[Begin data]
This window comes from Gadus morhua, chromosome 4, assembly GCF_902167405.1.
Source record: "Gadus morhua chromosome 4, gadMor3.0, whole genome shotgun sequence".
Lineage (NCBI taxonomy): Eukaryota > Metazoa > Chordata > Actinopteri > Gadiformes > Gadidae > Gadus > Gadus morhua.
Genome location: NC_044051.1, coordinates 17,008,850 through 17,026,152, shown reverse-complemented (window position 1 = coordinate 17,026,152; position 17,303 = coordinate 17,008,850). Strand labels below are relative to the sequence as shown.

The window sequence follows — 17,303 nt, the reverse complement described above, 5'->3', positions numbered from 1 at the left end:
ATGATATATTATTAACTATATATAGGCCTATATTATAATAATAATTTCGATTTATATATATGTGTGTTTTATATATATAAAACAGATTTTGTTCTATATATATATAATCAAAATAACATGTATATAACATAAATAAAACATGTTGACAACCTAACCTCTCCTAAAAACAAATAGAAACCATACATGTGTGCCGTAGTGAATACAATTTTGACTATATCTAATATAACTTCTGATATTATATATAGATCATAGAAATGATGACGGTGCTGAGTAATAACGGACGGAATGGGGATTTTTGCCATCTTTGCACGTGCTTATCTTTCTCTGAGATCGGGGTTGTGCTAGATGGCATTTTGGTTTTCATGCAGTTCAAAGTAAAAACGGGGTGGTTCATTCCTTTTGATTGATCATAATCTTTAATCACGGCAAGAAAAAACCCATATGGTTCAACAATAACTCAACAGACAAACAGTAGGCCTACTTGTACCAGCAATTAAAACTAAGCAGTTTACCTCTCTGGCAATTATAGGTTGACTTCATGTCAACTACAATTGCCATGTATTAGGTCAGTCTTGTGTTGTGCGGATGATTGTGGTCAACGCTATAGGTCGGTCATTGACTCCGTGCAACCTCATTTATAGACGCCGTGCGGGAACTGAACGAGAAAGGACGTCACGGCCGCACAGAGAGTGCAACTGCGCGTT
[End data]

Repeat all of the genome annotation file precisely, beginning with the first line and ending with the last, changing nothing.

This window comes from Gadus morhua, chromosome 4, assembly GCF_902167405.1.
Source record: "Gadus morhua chromosome 4, gadMor3.0, whole genome shotgun sequence".
Lineage (NCBI taxonomy): Eukaryota > Metazoa > Chordata > Actinopteri > Gadiformes > Gadidae > Gadus > Gadus morhua.
Genome location: NC_044051.1, coordinates 17,008,850 through 17,026,152, shown reverse-complemented (window position 1 = coordinate 17,026,152; position 17,303 = coordinate 17,008,850). Strand labels below are relative to the sequence as shown.

The window sequence follows — 17,303 nt, the reverse complement described above, 5'->3', positions numbered from 1 at the left end:
ATGATATATTATTAACTATATATAGGCCTATATTATAATAATAATTTCGATTTATATATATGTGTGTTTTATATATATAAAACAGATTTTGTTCTATATATATATAATCAAAATAACATGTATATAACATAAATAAAACATGTTGACAACCTAACCTCTCCTAAAAACAAATAGAAACCATACATGTGTGCCGTAGTGAATACAATTTTGACTATATCTAATATAACTTCTGATATTATATATAGATCATAGAAATGATGACGGTGCTGAGTAATAACGGACGGAATGGGGATTTTTGCCATCTTTGCACGTGCTTATCTTTCTCTGAGATCGGGGTTGTGCTAGATGGCATTTTGGTTTTCATGCAGTTCAAAGTAAAAACGGGGTGGTTCATTCCTTTTGATTGATCATAATCTTTAATCACGGCAAGAAAAAACCCATATGGTTCAACAATAACTCAACAGACAAACAGTAGGCCTACTTGTACCAGCAATTAAAACTAAGCAGTTTACCTCTCTGGCAATTATAGGTTGACTTCATGTCAACTACAATTGCCATGTATTAGGTCAGTCTTGTGTTGTGCGGATGATTGTGGTCAACGCTATAGGTCGGTCATTGACTCCGTGCAACCTCATTTATAGACGCCGTGCGGGAACTGAACGAGAAAGGACGTCACGGCCGCACAGAGAGTGCAACTGCGCGTT